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JOSEPH AND HIS BRETHREN,
A SCRIPTURAL DRAMA;
IN TWO ACTS.
H. L. HOWARD.
"The Devil spoke,
**** well you know
How many ages, as the years of men,
This universe we have possessed; and ruled,
"But if there be in glory aught of good,
PRINTED FOR G. AND W. B. WHITTAKER,
In the perusal of this Volume it will appear I have availed myself of the title " Scriptural Drama," rather than Dialogue, as being more favourable to the just presentment of the thoughts and feelings of man in a wild and wilful state of nature, as well as the impassioned pathos of the story itself. In doing this it has not been my intention to transpose the text and suit the story to the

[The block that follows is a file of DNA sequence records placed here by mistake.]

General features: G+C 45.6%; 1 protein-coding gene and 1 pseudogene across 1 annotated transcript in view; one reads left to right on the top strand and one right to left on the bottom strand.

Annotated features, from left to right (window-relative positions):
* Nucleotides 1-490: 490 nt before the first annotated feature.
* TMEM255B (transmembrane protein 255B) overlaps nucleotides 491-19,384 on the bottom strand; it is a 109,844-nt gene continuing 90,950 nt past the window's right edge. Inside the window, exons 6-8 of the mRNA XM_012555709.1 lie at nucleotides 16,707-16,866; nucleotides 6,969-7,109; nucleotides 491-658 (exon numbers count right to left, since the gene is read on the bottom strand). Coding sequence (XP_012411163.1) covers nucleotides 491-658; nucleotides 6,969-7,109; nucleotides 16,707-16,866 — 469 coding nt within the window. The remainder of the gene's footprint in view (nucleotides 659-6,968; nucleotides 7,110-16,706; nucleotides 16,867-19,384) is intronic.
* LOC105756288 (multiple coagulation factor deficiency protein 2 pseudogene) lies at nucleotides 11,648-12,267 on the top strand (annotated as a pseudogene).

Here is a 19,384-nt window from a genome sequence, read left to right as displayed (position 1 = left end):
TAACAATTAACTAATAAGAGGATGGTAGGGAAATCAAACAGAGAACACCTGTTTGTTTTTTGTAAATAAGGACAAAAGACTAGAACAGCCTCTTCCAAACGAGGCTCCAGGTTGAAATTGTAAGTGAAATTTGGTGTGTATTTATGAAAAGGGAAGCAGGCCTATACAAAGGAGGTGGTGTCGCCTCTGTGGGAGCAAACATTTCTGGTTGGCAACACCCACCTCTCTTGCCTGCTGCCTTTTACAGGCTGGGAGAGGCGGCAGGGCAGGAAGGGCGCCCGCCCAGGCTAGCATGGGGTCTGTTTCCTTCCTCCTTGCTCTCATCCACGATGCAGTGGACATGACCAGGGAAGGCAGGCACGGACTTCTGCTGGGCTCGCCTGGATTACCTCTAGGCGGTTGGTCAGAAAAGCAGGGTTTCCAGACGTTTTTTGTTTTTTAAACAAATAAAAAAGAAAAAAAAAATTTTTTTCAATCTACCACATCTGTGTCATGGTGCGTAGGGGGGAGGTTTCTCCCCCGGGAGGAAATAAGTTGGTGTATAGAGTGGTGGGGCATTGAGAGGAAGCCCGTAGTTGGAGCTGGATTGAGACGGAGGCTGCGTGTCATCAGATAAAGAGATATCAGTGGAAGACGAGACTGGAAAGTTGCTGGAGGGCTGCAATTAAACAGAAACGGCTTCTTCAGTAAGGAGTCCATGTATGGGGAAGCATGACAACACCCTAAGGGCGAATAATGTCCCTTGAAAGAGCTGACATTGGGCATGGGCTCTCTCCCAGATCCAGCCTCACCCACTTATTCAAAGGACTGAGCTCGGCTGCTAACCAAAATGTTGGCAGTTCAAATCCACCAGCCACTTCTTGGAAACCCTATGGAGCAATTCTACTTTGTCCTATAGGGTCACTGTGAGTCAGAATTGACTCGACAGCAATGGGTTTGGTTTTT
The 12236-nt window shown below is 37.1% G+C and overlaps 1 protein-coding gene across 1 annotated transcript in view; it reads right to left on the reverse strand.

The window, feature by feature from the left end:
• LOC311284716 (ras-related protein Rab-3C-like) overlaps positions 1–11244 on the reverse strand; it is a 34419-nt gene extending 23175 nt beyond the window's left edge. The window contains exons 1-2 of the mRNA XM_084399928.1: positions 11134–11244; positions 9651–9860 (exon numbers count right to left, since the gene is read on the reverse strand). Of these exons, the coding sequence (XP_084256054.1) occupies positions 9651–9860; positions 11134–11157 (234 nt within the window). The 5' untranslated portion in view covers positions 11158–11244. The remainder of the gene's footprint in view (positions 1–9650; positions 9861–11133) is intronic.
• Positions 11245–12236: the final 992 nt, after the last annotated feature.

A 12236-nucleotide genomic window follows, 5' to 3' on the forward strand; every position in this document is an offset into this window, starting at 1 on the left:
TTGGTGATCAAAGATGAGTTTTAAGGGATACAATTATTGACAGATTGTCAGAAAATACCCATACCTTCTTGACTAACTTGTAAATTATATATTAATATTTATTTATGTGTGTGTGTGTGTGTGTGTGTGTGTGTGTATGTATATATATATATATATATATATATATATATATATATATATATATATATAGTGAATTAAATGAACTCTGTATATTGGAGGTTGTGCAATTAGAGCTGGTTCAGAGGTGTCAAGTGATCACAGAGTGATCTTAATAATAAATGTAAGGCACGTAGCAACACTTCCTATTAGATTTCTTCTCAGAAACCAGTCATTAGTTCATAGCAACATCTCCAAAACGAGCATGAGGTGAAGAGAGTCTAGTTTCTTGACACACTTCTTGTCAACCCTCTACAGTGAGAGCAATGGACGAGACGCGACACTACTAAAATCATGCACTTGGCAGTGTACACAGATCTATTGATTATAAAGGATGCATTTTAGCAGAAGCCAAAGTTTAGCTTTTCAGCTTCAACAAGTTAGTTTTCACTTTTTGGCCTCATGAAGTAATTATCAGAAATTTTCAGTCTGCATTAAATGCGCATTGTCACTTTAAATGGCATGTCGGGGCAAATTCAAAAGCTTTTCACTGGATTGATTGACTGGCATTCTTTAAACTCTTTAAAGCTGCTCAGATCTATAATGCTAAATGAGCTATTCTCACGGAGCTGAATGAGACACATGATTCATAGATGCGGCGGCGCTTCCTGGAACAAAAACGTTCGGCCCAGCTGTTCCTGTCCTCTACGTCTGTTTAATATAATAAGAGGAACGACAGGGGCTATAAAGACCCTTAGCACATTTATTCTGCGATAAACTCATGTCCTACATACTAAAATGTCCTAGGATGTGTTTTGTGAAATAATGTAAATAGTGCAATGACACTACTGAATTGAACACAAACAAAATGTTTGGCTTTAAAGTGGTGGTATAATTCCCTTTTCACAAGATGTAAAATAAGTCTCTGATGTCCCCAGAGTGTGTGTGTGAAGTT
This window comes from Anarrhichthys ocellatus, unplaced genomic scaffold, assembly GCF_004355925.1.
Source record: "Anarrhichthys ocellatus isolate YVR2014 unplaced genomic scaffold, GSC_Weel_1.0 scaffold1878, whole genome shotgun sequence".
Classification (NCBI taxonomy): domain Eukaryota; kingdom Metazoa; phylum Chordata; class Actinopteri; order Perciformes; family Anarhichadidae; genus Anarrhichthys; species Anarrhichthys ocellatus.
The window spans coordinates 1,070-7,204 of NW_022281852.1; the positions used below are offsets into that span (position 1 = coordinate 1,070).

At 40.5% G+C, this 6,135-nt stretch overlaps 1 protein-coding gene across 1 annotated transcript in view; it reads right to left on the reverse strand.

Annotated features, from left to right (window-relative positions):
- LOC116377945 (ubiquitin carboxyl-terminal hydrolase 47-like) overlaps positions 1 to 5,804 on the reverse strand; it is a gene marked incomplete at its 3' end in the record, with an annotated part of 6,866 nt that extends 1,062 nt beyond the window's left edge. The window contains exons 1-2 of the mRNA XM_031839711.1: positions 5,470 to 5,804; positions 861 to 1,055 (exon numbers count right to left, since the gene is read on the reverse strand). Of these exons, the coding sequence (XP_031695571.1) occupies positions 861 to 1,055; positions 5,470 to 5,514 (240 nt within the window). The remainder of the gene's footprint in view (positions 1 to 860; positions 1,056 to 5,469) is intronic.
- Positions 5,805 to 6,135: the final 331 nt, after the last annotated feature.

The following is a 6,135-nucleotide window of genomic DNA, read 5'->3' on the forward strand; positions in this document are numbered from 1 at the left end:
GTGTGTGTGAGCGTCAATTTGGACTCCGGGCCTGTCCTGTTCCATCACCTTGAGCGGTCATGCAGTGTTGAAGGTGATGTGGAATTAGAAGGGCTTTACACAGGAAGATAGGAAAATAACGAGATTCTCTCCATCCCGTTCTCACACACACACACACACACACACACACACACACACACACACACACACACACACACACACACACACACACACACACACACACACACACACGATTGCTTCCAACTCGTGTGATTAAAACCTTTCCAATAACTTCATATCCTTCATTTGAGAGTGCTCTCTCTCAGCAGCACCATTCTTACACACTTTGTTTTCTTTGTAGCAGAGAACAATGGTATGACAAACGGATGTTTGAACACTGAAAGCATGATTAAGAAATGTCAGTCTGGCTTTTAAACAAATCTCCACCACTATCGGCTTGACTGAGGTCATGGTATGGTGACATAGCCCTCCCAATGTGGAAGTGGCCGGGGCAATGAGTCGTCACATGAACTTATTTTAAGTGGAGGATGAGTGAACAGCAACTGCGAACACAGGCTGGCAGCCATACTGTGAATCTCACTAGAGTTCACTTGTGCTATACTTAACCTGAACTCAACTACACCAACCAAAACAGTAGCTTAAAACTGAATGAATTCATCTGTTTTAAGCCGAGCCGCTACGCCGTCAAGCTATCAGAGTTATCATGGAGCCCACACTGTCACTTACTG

Drama, but to suit the Drama to the story.
With respect to the leading character after the second Chorus, I must confess I was rather puzzled. To take it as it stood, I could not, nor could I leave it out; and I had the alternative either to exalt it in its vice or to sink it into monotony. The latter I was led to decline, for my own sake as well as the Reader's. The Book from which I was transcribing offered me a precedent, (truth is modesty, if false delicacy is affectation, passion becomes sentiment when purified by the moral and so commended to true delicacy,) and I have taken as a precedent the Bible which is full of the acts of passion and nature, and gives us the unqualified evil that we may apply the moral. To represent a